Women, black women especially, have often been left to sweep up the things that everyone else in society leaves behind. The same can be said for Lisa, (portrayed by an astounding Regina Hall) in Andrew Bujalski’s brutally honest but warm dramedy Support the Girls. Lisa is the general manager of a Hooters-like sports bar, crudely named Double Whammies, in the suburbs of Austin, Texas. She spends her days keeping the local joint running smoothly and mothering the slew of scantily clad 20-something waitresses who report to her. Going well above and beyond her job description, Lisa manages all of the drama and angst that come with being a young woman trying to scrape together a life for yourself while wearing a cleavage-bearing belly shirt and cut-off booty shorts.
Spike Lee uses real-life detective Ron Stallworth’s story as a cracked mirror to examine Trump’s America in 2018.
The following is part of a monthly conversation series between The Hollywood Reporter contributors Simon Abrams and Steven Boone. This month, they tackled BlacKkKlansman, director Spike Lee’s fictionalized account of African-American undercover cop Ron Stallworth’s investigation of the Ku Klux Klan. In the film, Stallworth (John David Washington) infiltrates the Klan with the help of Flip Zimmerman (Adam Driver), a Caucasian Jewish-American police officer, and Patrice Dumas (Laura Harrier), a student activist that Stallworth meets while attending a Stokely Carmichael/Kwame Ture lecture. There are spoilers ahead.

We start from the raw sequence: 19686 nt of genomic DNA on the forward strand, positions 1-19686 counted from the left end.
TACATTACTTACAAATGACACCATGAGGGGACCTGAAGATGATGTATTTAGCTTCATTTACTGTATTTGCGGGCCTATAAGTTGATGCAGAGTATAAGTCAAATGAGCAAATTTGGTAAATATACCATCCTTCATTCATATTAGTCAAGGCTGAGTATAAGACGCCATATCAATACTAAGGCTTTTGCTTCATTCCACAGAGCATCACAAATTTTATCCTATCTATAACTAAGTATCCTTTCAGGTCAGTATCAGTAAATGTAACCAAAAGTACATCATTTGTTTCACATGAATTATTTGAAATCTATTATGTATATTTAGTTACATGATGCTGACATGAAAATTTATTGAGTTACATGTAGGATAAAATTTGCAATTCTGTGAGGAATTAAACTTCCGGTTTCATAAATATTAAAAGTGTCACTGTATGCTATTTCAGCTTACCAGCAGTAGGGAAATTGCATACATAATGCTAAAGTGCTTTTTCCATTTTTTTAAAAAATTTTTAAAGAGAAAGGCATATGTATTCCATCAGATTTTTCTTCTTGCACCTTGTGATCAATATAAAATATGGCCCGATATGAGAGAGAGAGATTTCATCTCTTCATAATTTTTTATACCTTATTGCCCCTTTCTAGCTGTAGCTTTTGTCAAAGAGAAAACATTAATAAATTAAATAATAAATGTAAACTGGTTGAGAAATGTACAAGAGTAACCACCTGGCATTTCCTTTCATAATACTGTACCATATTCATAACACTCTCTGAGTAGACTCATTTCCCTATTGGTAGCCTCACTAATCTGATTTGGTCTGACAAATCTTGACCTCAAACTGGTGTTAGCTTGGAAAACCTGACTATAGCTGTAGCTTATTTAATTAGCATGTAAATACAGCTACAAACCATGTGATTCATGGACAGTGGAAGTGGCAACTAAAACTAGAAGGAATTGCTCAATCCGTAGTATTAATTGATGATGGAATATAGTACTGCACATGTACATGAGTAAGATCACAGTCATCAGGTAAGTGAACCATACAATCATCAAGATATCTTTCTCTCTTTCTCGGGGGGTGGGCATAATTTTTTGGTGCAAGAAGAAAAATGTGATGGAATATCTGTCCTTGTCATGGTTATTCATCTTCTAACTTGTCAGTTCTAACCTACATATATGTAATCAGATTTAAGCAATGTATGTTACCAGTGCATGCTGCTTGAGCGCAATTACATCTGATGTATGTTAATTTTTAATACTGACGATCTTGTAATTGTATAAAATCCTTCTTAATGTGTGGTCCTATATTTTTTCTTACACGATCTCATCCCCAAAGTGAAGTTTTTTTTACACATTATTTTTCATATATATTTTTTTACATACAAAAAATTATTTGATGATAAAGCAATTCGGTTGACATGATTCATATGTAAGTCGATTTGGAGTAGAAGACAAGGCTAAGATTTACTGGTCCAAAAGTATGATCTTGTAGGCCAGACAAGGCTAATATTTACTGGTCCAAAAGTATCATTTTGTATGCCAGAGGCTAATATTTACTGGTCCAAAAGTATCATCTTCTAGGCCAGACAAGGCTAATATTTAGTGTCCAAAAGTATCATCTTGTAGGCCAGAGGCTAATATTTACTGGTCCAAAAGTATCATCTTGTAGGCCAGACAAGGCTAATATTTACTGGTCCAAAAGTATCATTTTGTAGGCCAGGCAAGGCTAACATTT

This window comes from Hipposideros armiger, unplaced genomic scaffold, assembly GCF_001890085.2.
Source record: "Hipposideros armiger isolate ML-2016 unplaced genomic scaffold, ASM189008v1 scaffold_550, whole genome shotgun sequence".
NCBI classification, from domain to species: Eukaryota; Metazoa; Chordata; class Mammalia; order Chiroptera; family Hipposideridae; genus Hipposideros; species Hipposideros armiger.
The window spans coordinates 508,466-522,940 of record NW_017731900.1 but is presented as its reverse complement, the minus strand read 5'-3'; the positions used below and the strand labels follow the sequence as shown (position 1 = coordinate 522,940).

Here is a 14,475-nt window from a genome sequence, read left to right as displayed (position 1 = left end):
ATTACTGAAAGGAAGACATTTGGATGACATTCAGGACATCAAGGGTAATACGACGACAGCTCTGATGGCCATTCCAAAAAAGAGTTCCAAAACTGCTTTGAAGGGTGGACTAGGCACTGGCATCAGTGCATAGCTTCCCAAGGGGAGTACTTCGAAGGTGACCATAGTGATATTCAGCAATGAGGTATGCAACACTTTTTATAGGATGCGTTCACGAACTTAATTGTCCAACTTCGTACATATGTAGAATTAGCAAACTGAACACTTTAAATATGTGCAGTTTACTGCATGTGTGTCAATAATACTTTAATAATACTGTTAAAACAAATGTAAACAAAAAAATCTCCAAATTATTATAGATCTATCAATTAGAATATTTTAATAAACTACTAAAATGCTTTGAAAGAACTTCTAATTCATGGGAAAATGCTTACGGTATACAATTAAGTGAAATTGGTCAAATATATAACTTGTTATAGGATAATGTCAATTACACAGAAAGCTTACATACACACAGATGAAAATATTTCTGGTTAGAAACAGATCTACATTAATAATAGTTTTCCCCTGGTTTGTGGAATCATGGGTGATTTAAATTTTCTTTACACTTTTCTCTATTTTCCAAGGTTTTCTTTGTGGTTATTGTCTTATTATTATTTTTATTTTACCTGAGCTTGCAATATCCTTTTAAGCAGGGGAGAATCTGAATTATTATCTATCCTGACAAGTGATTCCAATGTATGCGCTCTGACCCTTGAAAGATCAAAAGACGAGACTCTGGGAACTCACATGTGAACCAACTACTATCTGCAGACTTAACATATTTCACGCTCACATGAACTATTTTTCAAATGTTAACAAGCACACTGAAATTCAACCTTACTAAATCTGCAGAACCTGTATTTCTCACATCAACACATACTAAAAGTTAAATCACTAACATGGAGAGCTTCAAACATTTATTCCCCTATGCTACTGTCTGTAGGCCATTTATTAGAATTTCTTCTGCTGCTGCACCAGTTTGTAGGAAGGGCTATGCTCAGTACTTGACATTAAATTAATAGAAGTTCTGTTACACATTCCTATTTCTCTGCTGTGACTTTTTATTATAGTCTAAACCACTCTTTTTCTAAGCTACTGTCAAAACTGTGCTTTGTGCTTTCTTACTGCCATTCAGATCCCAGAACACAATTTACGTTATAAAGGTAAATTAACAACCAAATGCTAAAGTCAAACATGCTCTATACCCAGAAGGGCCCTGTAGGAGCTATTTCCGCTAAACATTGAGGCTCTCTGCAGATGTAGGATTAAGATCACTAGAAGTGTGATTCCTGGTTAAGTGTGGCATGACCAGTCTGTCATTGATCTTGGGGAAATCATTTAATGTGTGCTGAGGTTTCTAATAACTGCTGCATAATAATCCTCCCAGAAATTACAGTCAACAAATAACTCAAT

Simon Abrams, Getting Off the Bus: BlacKkKlansman has been praised as one of co-writer/director Spike Lee’s best films. It received the Grand Prix at the Cannes Film Festival, and has been hailed by friends and colleagues as his best in years. Our friend Odie Henderson, over at RogerEbert.com, gave the film four stars and said that it is “not only one of the year’s best films but one of Lee’s best as well.” Rembert Browne, writing for Time Magazine, echoes that sentiment by saying that BlacKkKlansman is “Lee’s most critically heralded and accessible effort in over a decade.” Search your review aggregator of choice — Twitter, for me — and you’ll soon see that some variation of this sentiments is fairly popular.
BlacKkKlansman feels like, among other things, Lee’s way of rejecting institutionally revered, but fundamentally (and apparently) racist American movies like Birth of a Nation and Gone With the Wind. He pointedly opens his film with footage from the latter movie, and quotes the former pic soon in two key scenes, one of which is a comically delivered but deadly serious address from Alec Baldwin as a sock puppet white supremacist named Dr. Kennebrew Beauregard. Documentary footage washes over Baldwin’s face as he speaks and erases his skin color; he is, in other words, white enough to become part of the screen. It’s a visually powerful shot across the bow, one that speaks to Lee’s skill as both a social commentator and an image-maker.